By Orville Williams
Antigua and Barbuda was both applauded and scrutinised for its efforts as the UN Human Rights Council adopted the outcomes of the country’s latest Universal Periodic Review (UPR) in its 49th regular session on Wednesday.
The speakers – which included country and civil society representatives from Advocates for Human Rights, the Alliance Defending Freedom, China, Jamaica, South Africa, UN Women, the Maldives and Vietnam – commended the twin island state for accepting most of the recommendations received during the 39th session of the UPR Working Group.
These recommendations include integrating children with disabilities into regular schools and raising awareness among women of their rights under the Convention on the Elimination of Discrimination Against Women.
The country’s leadership in environmental commitments and its efforts to bring net emissions down to zero by 2050 were hailed, as well as its commitment to environmental protection, research, and action, and the decision to ban single-use plastics.
In addition, the speakers lauded actions taken by the government to prevent trafficking in persons – through the adoption of the Trafficking in Persons (Prevention) (Amendment) Act 2019 and the establishment of the Committee – to promote gender equality and to address gender-based violence (GBV).
However, commendation was not the only forthcoming action, as Antigua and Barbuda was also called out for several shortcomings, including those surrounding GBV.
UN Women representative Akseli Lamminmaki said, “While noting the progress made, UN Women is concerned that gender-based violence, including domestic violence, remains underreported.”
He added that, “UN Women recommends that the government further advances efforts to address GBV, including by criminalising marital rape, improving judicial proceedings and ensuring access for women to justice, and establishing a ‘best-fit’ shelter model for women survivors.”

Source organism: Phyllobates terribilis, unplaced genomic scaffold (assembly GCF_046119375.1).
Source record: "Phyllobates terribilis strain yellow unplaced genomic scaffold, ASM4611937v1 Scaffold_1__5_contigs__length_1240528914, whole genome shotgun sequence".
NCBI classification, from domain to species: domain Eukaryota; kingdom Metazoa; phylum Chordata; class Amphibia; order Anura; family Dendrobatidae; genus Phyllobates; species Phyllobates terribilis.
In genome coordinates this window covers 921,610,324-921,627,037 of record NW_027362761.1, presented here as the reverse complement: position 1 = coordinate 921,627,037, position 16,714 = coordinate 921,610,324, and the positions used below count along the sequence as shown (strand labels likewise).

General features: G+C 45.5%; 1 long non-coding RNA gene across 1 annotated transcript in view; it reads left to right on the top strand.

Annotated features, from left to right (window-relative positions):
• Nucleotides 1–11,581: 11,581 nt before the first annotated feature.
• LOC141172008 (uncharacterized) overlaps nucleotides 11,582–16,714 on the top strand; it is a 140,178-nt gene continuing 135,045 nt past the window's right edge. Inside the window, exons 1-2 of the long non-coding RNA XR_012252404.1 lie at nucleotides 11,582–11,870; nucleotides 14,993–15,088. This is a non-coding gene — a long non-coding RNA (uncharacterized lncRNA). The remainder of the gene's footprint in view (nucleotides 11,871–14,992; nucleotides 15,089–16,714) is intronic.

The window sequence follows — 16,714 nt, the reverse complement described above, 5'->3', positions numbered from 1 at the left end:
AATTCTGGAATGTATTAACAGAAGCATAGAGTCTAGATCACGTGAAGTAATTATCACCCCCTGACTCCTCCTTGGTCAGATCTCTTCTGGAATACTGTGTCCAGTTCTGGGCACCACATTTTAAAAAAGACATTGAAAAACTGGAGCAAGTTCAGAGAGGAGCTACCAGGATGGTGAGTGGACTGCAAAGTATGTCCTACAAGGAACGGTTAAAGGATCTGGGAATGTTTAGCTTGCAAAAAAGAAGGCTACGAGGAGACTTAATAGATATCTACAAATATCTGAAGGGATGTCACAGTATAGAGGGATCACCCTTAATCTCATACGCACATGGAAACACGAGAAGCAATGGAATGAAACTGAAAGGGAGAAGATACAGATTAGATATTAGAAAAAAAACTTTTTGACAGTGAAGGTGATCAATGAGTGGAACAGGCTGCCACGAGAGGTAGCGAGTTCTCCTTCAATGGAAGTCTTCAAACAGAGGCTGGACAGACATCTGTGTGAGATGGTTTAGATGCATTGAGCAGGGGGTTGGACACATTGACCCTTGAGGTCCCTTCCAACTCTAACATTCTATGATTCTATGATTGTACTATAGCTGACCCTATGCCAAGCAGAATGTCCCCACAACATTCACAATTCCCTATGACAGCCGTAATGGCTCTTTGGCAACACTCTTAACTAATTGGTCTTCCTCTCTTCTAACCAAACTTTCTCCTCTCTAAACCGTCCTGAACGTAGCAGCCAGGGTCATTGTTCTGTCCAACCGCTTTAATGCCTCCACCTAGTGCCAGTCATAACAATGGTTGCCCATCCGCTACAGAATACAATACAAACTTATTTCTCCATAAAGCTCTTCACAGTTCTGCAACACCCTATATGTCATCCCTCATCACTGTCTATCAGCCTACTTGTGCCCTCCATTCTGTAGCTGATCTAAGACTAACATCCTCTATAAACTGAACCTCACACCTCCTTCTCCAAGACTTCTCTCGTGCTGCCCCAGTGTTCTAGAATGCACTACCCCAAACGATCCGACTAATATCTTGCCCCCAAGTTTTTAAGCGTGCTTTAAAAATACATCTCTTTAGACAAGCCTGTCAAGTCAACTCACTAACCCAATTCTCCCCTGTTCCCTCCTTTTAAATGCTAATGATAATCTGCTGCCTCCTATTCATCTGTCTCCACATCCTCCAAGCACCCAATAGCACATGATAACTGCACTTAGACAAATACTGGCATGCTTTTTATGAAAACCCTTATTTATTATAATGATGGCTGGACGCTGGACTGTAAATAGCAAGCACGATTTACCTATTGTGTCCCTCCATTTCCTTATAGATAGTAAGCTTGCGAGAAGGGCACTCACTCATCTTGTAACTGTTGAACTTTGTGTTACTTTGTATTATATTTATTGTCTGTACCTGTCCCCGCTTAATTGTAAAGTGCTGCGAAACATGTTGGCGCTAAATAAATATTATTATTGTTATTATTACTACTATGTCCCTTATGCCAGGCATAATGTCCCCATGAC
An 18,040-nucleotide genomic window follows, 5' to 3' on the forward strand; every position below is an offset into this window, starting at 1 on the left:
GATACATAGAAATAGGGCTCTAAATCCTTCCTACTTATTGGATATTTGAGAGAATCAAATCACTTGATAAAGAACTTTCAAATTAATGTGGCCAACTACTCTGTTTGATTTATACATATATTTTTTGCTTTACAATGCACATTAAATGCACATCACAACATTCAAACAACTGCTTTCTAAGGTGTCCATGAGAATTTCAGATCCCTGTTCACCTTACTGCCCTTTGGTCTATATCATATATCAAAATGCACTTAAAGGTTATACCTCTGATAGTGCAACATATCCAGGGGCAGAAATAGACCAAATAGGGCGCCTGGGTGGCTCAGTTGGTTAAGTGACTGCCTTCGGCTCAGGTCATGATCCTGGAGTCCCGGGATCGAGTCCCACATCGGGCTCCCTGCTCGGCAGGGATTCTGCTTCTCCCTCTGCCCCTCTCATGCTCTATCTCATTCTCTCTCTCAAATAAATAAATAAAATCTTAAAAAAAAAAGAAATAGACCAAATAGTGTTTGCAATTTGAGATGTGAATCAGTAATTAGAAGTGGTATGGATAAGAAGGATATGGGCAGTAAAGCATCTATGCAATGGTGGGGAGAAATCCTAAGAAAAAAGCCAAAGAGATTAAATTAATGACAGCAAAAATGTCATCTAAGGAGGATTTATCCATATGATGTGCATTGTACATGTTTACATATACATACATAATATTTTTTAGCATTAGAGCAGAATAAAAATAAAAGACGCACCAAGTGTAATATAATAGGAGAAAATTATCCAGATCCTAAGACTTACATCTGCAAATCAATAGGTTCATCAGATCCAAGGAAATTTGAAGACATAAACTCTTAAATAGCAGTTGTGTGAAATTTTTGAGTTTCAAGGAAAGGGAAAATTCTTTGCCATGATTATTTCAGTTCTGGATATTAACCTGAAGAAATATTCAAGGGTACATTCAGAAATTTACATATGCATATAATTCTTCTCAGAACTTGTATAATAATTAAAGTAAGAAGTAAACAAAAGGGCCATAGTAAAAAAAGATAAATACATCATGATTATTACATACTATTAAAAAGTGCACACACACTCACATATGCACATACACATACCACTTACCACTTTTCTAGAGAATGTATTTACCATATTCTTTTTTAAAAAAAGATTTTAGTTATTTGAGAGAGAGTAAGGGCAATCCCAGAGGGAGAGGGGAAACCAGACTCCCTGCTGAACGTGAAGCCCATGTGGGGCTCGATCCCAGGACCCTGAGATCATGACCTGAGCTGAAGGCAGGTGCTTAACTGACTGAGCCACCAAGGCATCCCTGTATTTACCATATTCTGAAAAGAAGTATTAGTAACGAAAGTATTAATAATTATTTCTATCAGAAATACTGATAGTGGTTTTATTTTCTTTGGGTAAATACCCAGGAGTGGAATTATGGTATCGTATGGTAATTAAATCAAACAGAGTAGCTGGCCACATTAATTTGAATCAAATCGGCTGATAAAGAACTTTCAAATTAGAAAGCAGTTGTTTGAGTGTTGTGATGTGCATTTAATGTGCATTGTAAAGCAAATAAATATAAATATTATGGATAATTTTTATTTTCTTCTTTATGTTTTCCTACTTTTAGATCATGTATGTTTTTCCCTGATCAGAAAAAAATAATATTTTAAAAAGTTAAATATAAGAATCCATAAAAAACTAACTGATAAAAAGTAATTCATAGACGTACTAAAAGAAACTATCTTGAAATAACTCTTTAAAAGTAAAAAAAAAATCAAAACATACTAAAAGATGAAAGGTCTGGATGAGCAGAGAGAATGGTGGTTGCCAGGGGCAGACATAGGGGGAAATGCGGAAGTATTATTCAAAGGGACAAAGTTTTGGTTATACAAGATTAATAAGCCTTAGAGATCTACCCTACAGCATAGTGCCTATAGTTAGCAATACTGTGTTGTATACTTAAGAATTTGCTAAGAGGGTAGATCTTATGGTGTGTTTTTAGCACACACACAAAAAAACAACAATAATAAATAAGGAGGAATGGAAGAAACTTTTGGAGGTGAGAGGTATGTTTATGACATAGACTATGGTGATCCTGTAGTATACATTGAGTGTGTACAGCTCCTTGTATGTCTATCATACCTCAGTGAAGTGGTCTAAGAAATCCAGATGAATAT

Meanwhile, Angelina Gracy Sookoo-Bobb, representing the Advocates for Human Rights, spoke on the yet-to-be-repealed death penalty, lamenting the fact that it remains on the country’s books.
“We welcome the de facto moratorium on the death penalty, yet we are disappointed that Antigua and Barbuda [only] noted every UPR recommendation in the third cycle related to the death penalty.
“[And] we are alarmed that Antigua and Barbuda stated that it is ‘not necessary’ to officially abolish the death penalty, given the de facto moratorium.
“Though there have been no executions in Antigua and Barbuda since 1991 and there is currently no one on death row, the death penalty remains an available sentence for certain offences such as murder and treason,” she said.
Sookoo-Bobb also urged the government to bring the country’s prison conditions in line with the Nelson Mandela Rules which give guidance on all aspects of prison management, including healthcare, recruitment, training of prison staff and disciplinary sanctions.
Vanessa Moe, the Crown Solicitor in the Ministry of Legal Affairs, assured that Antigua and Barbuda was committed to promoting and protecting human rights, and was constantly reviewing its laws and policies to be in line with international human rights standards.
The twin island state supported 36 recommendations in total, while noting 119, and the majority of the country representatives pledged their support to help the country ‘get up to speed’ with respect to the outstanding recommendations.
The Human Rights Council also adopted the outcomes of the Universal Periodic Review of Eswatini and Trinidad and Tobago on Wednesday.